Stealthy tunnel easy on traffic

Staff WriterJune 16, 2006 

— They call it The Hole -- a hidden, 30-foot curiosity. While Raleigh slept, a team of 30 workers dug a tunnel under McDowell Street, making one of downtown's busiest streets into a bridge without anyone's noticing.

You can drive right over it, just south of Poole's Diner, and not realize that only air floats beneath.

But one story down, giant trucks are passing through a hole 30 feet tall and 60 feet wide, supplying Raleigh's new $215 million convention center with 300 tons of steel a week.

"It's the secret tunnel," said David Wiest, construction manager with Barnhill Contracting. "It's Raleigh's version of the Big Dig."

Minus the screw-ups so common to its Boston namesake.

For the past year, Raleigh's convention center has amounted to little more than a deep mud pit.

But in the past few months, steel and concrete have started to rise out of the hole below McDowell Street, the first signs of the brick, stone and glass center to be finished in 2008.

Digging out all that dirt --330,000 cubic yards of it -- was a hassle made necessary by the center's design. Half of the 500,000-square foot building sits below street level, which keeps what is essentially a huge box from jutting another 40 feet into the skyline.

Working in the pit and hauling all the machinery through the tunnel kept workers from gumming up McDowell Street -- a state road that crews were not allowed to close.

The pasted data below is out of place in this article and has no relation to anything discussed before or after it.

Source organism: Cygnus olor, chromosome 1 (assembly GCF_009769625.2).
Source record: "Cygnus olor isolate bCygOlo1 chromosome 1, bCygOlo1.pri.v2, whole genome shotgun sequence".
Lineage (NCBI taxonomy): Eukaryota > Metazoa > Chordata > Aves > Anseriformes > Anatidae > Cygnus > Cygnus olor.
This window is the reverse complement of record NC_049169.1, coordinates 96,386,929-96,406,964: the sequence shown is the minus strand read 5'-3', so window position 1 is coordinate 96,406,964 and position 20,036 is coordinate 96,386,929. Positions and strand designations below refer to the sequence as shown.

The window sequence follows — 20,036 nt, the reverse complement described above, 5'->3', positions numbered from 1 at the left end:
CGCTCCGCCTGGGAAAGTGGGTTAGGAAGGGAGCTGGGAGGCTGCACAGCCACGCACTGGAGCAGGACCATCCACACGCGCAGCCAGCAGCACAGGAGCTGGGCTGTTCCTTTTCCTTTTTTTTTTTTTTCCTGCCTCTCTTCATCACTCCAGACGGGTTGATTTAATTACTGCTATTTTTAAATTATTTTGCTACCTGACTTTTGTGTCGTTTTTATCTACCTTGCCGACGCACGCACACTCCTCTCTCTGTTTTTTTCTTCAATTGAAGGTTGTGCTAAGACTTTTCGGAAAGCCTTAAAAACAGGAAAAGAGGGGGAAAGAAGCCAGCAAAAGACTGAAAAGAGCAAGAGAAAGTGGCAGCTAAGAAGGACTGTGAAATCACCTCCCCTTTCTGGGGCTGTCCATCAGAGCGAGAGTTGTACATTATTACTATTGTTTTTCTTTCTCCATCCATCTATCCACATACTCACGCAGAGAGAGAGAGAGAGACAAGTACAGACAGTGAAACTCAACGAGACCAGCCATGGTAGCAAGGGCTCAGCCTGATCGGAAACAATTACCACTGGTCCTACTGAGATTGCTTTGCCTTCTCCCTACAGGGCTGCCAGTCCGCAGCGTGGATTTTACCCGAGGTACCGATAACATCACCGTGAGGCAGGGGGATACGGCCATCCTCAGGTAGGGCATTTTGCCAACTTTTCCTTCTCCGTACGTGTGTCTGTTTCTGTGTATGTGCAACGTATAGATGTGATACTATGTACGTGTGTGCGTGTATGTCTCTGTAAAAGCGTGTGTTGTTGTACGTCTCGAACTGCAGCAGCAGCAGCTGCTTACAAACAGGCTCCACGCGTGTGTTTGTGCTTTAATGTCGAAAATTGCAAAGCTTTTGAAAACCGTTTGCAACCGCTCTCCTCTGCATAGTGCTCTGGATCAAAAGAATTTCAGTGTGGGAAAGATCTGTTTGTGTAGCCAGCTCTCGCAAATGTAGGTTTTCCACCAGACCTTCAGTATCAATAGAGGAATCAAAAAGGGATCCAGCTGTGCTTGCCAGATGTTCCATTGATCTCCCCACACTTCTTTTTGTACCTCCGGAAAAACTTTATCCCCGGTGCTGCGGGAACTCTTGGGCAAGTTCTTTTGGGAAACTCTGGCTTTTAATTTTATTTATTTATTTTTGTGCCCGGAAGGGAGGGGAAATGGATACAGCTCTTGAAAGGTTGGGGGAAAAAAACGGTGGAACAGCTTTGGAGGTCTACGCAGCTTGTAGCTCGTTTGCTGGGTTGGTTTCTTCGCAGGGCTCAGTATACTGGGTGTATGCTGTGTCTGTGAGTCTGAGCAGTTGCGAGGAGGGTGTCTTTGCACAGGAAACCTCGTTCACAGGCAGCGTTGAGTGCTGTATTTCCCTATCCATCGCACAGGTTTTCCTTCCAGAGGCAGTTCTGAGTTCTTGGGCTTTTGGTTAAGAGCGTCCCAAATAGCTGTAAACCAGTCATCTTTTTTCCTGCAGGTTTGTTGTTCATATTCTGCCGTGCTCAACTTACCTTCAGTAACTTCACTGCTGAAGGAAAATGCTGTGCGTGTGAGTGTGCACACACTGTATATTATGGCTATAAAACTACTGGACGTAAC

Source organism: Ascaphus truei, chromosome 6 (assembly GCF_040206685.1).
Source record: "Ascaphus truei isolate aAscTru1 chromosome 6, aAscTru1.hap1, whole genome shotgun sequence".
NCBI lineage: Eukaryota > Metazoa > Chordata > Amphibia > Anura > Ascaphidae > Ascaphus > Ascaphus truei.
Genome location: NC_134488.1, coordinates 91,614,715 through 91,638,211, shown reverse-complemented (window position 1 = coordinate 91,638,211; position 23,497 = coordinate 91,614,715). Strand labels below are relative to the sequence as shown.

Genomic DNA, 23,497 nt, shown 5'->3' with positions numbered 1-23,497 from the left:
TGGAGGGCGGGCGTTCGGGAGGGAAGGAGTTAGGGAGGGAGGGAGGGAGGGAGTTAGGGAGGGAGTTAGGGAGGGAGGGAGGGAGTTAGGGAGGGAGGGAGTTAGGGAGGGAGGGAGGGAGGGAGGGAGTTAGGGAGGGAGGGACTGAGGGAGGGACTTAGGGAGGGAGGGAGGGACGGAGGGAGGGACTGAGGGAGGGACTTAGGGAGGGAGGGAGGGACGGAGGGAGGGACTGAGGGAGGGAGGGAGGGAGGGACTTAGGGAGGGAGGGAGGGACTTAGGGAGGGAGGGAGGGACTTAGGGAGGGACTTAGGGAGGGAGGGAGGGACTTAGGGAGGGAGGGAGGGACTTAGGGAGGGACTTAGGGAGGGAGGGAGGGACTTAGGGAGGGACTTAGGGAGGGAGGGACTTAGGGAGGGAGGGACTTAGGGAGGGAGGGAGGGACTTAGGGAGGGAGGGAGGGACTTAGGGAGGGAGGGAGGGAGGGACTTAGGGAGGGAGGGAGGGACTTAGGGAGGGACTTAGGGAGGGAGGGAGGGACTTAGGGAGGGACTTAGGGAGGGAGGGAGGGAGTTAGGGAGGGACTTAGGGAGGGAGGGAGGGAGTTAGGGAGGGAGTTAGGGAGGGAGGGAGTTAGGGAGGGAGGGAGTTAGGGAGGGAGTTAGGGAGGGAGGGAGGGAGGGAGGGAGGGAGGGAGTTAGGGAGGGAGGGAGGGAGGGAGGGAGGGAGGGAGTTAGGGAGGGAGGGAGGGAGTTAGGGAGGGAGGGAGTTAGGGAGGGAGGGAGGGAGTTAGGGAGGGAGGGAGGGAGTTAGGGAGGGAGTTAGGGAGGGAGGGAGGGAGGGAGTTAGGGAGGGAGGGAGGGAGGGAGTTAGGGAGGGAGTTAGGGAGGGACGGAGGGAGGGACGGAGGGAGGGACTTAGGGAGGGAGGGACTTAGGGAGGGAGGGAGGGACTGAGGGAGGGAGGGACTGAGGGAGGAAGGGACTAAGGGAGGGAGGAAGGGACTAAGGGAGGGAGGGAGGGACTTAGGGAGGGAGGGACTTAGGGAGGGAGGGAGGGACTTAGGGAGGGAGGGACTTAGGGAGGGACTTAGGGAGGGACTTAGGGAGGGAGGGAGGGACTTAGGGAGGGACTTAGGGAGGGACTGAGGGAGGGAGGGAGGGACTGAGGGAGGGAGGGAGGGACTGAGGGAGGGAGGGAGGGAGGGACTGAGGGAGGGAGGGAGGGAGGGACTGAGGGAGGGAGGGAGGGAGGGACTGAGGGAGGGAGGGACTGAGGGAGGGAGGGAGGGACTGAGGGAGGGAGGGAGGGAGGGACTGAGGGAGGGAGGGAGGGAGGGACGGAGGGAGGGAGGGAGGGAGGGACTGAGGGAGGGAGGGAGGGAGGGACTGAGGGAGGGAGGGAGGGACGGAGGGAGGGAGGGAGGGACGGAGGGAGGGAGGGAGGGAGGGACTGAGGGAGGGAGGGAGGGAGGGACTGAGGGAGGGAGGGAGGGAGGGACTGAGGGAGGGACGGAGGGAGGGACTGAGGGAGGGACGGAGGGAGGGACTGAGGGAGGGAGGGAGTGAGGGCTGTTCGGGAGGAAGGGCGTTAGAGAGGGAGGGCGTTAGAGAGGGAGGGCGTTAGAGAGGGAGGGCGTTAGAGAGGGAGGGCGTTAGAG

They shifted the traffic over one lane, dug underneath it, then shifted it back to dig the tunnel's other half. The tunnel has been open for the past few months.

Workers get to it off Lenoir Street, through the mostly vacant lot that sits just to the convention center's west side.

When the center opens, tractor-trailers can use the same tunnel to move bulky loads into boat and car shows.

"All this big truck traffic down there," said John Muter, Barnhill's vice president, "and you'll never see it."

For now, it is all backhoes and front-end loaders coming through, not to mention 500 cubic yards of concrete every week.

Construction was dicey for a while as Progress Energy paid to remove contaminated soil from the old gas works that operated there until roughly World War I.

That empty lot on Lenoir Street is slated for "festival space" right now but would be handy if the center expands.

So far, the crews have gone more than a year without an accident more serious than a cut finger.

Drive over McDowell Street and they will be right underneath, in The Hole.

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